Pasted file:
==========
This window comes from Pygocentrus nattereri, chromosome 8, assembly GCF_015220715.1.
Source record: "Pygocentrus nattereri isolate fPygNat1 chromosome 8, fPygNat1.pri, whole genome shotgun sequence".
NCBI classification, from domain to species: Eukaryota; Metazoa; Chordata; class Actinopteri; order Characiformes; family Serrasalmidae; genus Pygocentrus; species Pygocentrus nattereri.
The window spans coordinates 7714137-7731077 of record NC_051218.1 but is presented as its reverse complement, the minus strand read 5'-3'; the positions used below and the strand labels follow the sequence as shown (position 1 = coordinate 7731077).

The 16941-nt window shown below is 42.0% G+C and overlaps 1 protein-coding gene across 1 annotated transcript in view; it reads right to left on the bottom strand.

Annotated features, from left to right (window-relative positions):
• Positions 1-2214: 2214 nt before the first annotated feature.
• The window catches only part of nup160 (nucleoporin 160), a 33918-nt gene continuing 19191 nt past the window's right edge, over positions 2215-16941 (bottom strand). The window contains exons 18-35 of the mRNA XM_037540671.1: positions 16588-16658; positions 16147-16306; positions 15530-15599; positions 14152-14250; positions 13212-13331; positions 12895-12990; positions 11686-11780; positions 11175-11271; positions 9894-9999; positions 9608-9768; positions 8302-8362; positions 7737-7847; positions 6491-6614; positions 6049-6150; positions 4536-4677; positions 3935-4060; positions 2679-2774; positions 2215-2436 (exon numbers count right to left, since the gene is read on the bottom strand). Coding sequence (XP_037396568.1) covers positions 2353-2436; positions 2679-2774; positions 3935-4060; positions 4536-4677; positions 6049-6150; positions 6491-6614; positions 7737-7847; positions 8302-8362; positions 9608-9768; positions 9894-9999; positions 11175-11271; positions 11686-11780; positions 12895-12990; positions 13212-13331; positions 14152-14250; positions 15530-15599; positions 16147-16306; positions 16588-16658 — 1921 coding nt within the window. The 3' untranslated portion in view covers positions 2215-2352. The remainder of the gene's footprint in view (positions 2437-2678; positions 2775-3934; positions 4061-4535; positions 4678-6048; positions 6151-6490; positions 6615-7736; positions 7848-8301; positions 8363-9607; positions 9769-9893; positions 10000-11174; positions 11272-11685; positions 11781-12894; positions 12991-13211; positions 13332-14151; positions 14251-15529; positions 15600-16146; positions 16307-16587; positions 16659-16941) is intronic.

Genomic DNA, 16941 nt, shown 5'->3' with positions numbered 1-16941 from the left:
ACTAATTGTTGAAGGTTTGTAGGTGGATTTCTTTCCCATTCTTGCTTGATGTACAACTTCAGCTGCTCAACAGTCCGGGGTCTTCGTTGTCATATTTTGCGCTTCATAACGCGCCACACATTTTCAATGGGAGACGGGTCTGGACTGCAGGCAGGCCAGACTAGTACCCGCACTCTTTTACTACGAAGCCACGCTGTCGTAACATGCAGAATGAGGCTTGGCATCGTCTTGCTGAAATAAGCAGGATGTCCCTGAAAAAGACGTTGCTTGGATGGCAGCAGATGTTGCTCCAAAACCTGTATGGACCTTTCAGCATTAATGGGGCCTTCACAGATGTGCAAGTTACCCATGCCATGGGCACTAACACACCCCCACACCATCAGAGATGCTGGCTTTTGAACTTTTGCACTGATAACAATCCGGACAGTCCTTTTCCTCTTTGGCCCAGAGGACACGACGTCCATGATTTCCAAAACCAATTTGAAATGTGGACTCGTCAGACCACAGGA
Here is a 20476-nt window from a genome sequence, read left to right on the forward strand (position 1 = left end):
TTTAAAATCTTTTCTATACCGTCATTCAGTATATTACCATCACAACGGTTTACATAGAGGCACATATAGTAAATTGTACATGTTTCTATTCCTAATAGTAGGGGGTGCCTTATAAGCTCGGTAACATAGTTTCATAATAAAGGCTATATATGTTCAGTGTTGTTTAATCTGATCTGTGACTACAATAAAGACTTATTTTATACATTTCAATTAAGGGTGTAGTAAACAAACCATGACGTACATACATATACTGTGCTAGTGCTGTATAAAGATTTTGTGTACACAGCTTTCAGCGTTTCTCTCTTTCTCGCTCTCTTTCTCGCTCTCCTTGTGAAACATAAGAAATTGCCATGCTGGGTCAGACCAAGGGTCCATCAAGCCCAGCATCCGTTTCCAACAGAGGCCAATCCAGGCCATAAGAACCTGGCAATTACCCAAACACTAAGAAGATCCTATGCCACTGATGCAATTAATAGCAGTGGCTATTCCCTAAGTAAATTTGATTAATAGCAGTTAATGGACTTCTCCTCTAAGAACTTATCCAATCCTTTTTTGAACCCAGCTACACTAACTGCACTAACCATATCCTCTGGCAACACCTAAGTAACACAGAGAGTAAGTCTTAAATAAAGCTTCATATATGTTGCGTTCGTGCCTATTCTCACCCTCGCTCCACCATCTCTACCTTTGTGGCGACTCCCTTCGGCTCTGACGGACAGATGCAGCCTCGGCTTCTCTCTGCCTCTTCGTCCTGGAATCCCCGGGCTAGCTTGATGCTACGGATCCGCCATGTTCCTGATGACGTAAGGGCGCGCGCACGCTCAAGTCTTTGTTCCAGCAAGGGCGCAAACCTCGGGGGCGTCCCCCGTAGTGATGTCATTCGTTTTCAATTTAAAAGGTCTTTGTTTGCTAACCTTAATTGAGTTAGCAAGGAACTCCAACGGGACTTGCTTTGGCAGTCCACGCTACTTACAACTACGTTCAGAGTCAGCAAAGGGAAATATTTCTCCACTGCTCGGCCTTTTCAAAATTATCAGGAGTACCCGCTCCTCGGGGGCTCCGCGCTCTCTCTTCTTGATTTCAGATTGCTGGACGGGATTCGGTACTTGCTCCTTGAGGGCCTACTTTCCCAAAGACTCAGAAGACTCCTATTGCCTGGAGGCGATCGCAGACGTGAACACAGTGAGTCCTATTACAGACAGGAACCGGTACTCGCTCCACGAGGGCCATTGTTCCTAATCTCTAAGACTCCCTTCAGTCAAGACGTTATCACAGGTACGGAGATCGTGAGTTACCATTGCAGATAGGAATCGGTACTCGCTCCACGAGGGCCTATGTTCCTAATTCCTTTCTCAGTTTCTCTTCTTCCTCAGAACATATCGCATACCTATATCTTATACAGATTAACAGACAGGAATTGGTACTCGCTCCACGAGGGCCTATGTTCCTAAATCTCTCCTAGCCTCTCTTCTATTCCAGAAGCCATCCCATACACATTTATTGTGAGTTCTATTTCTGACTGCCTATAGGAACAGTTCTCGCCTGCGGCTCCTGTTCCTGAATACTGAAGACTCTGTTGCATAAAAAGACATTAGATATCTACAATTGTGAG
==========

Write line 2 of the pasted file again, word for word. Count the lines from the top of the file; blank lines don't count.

Source record: "Pygocentrus nattereri isolate fPygNat1 chromosome 8, fPygNat1.pri, whole genome shotgun sequence".